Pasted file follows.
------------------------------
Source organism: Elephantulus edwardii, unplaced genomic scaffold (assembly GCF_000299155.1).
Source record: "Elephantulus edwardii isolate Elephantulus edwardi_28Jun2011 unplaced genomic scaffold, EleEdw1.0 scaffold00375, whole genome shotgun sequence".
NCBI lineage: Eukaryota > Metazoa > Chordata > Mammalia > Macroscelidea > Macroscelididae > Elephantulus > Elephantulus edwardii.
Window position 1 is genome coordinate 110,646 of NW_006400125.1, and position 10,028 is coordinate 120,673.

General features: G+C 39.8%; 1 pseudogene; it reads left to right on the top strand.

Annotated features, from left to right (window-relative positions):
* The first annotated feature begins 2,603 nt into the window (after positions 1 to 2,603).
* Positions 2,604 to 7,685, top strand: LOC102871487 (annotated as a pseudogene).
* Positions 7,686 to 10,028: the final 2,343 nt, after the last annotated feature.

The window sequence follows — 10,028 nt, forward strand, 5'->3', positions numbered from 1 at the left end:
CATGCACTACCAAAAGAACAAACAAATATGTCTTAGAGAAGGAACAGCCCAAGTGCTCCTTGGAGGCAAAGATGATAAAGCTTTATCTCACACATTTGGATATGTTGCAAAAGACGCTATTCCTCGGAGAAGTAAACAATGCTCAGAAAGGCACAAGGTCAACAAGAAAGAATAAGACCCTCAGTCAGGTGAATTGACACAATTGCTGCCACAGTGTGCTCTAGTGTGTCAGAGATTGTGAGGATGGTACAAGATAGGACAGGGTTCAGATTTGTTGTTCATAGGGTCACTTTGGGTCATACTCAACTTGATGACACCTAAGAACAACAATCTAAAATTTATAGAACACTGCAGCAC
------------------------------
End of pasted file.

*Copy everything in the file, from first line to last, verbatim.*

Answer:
Source organism: Elephantulus edwardii, unplaced genomic scaffold (assembly GCF_000299155.1).
Source record: "Elephantulus edwardii isolate Elephantulus edwardi_28Jun2011 unplaced genomic scaffold, EleEdw1.0 scaffold00375, whole genome shotgun sequence".
NCBI lineage: Eukaryota > Metazoa > Chordata > Mammalia > Macroscelidea > Macroscelididae > Elephantulus > Elephantulus edwardii.
Window position 1 is genome coordinate 110,646 of NW_006400125.1, and position 10,028 is coordinate 120,673.

General features: G+C 39.8%; 1 pseudogene; it reads left to right on the top strand.

Annotated features, from left to right (window-relative positions):
* The first annotated feature begins 2,603 nt into the window (after positions 1 to 2,603).
* Positions 2,604 to 7,685, top strand: LOC102871487 (annotated as a pseudogene).
* Positions 7,686 to 10,028: the final 2,343 nt, after the last annotated feature.

The window sequence follows — 10,028 nt, forward strand, 5'->3', positions numbered from 1 at the left end:
CATGCACTACCAAAAGAACAAACAAATATGTCTTAGAGAAGGAACAGCCCAAGTGCTCCTTGGAGGCAAAGATGATAAAGCTTTATCTCACACATTTGGATATGTTGCAAAAGACGCTATTCCTCGGAGAAGTAAACAATGCTCAGAAAGGCACAAGGTCAACAAGAAAGAATAAGACCCTCAGTCAGGTGAATTGACACAATTGCTGCCACAGTGTGCTCTAGTGTGTCAGAGATTGTGAGGATGGTACAAGATAGGACAGGGTTCAGATTTGTTGTTCATAGGGTCACTTTGGGTCATACTCAACTTGATGACACCTAAGAACAACAATCTAAAATTTATAGAACACTGCAGCAC